Adventures in England Complete

Fountains Abbey North Yorkshire



Water Garden and Temple of Piety Studley Royal Landscape Garden North Yorkshire





  • The Royal Geographical Society Fellows Lecture on Polish landscapes and associated ecological issues delivered on May 18th. went particularly well with an audience of around 750 at the headquarters in Kensington Gore, London. It was a particularly busy day at the Society with various dinners and meetings which rather distracted specialist attention from my lecture - thank goodness. The Polish gorale wedding music was particularly successful, as were the musical elements from the great Hungarian pianist Andras Schiff playing Chopin mazurkas and the extract from Andrzej Wajda's wonderful nostalgic film Pan Tadeusz which concluded the lecture. The listeners seemed particularly surprised at the beauty of the Polish countryside despite so much of it being flat. As usual at these events a surprisingly small number of copies of A Country in the Moon were sold - about 20 I think. "There are always books at these events which we are supposed to buy!" moaned one Fellow. Ah well....most commented to me later that it was 'a more beautiful and aesthetic lecture' than usual at the RGS.


  • The drive in the 1949 MG TC through the Yorkshire Dales was absolutely fantastic. But the car was not quite ready and there was some drama on collection - oil leaks remained (but where from as the notorious rear crankshaft seal had been replaced - eventually tracked down to a microscopic hole in an oil line). The new high ratio differential is excellent for faster and more comfortable touring. The car badly needed tuning. Half the front number plate fell off in peak hour traffic in Shipley which made a dragging sound on the tarmac fit to raise the dead, much to the delight of the inhabitants driving home from work in their Euroboxes. Lost in the lanes I managed to reverse into a rock and completely stuffed the exhaust system.
All this palaver meant hovering in my farmhouse B&B for two days as the rain bucketed down and car was properly sorted. Classic car buffs are masochists all in order the better to celebrate the aesthetics of the golden days of motoring. To the village of Austwick on the edge of the Dales where there was a Cuckoo Festival. I arrived in the middle of a Morris Dancing display in the street outside the pub called 'The Game Cock' and upstaged the dancers somewhat on arrival. Much interst in the car. Stayed at superb Austwick Hall where the accommodation, food and service were impeccable. Drove across the switchback roads of the Dales to Hawes with the windscreen folded flat - wind tearing at my cap and singing in my ears.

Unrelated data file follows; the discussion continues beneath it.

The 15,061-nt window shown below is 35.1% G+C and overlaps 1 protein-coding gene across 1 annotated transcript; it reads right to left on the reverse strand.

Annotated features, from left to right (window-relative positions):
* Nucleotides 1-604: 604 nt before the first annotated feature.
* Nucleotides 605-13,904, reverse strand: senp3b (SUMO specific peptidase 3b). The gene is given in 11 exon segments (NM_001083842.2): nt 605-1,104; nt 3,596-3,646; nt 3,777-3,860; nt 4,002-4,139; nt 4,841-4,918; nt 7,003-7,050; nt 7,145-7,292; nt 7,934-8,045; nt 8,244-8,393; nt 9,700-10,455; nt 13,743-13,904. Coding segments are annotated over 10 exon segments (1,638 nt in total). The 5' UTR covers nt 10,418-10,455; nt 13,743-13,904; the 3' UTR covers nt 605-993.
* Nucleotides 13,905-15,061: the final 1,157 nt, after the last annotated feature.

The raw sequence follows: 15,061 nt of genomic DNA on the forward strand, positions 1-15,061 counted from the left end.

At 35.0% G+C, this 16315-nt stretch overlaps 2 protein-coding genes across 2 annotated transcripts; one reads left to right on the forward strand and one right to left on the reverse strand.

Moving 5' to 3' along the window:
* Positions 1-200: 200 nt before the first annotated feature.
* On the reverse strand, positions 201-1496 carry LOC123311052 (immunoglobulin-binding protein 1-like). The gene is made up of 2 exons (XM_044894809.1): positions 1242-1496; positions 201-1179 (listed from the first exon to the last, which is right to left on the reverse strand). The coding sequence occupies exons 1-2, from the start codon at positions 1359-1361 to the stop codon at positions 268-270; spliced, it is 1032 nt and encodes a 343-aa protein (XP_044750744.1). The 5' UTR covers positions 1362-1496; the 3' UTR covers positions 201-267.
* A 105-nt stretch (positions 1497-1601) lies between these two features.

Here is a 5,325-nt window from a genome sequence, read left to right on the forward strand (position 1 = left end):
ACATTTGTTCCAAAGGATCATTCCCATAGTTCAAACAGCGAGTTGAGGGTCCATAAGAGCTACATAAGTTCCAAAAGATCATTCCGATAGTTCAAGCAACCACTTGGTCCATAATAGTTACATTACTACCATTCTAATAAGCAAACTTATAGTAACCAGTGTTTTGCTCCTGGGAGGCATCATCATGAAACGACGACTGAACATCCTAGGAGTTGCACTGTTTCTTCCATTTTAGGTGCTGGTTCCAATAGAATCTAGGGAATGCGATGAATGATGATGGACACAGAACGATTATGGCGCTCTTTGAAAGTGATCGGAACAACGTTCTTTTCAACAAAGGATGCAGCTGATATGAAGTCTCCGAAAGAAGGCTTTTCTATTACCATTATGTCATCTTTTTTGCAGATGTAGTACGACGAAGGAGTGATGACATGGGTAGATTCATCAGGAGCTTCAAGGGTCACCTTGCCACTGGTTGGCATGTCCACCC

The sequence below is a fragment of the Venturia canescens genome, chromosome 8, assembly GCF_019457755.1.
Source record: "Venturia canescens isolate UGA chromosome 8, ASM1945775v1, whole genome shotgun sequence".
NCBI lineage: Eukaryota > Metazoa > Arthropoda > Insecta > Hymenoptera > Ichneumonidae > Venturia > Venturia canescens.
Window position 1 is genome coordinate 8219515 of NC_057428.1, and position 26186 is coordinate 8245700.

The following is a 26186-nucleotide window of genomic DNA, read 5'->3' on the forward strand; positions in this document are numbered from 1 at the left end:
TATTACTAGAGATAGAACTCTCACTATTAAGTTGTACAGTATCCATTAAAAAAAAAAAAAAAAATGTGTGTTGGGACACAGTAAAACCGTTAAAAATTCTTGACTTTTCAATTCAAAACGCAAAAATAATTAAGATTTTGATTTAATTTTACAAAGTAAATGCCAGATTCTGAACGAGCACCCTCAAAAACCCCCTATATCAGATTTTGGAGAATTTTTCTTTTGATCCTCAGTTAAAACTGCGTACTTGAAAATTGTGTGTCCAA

A couple of days later strapped the case to the luggage rack and on to Settle, Skipton, Grassington, Pateley Bridge and finally idyllic Lawrence House in the village of Studley Roger adjacent to Fountains Abbey and Studley Royal landscaped garden. A magnificent and very demanding drive with many 14% gradients and wild wind whipping the moorland. Cuddly spring lambs everywhere. Spent two full days wandering in this enchanted spot. Mist and rain the first day with scarcely a soul about gave the Cistercian Abbey and gardens a metaphysical and mysterious atmosphere. Sunshine on day two revealed one of the finest and most refined eighteenth century 'green' landscape gardens in England - and I have visited most of them over 30 years. One could have been wandering in a painting by Nicholas Poussin. The architect of the notorious South Sea Bubble (some things never change) John Aislabie laid it out in consolation for his disgraced retirement.
Having now tested the car for a week on demanding roads it is back in the garage Shipley for a few more final tweaks. However I have decided not to drive the car back to Warsaw. This mad idea in modern fast-moving traffic was born of overwhelming nostalgia for my youthful escapades in my original TC while at university in Australia. Will decide what to do after the Goodwood Revival classic car event in September.



  • At the end of June two weeks exploring Lithuania to complete my picture of the Polish-Lithuanian Commonwealth. First from Warsaw to Palanga and Nida on the Baltic Shore, actually the Curonian Spit which extends from Lithuania to Kaliningrad. It is an amazing UNESCO World Heritage site of extensive and breath-taking sand dunes, famous in ancient history as the beginning the Amber Road trading route to Venice and Byzantium. My interest in amber was fired by the excellent display of superb examples of the resin at the Museum of the Earth in Warsaw - captions notably in Polish and English. The Teutonic Knights benefited from the profitable trade in this beautiful material even having a Bernsteinmeister (Amber Master) who lived in the castle of Lochstadt near Konigsberg (present-day Kalinigrad). I found this witty epigram by the Latin poet Martial in Book VI of his Epigrams:
A drop of amber from the weeping plant
Fell unexpected and embalmed an ant
The little insect we so much condemn
Is, from a worthless ant, become a gem
This tour of the Baltic shore will be followed by a visit to Kaunas and the capital Vilnius concluding in the spa town of Druskininkai near the Polish and Belarusian frontiers. This trip in the Peugeot 307 CC (the elegant first series before the current guppy mouth ruined its looks) for all sorts of practical reasons.




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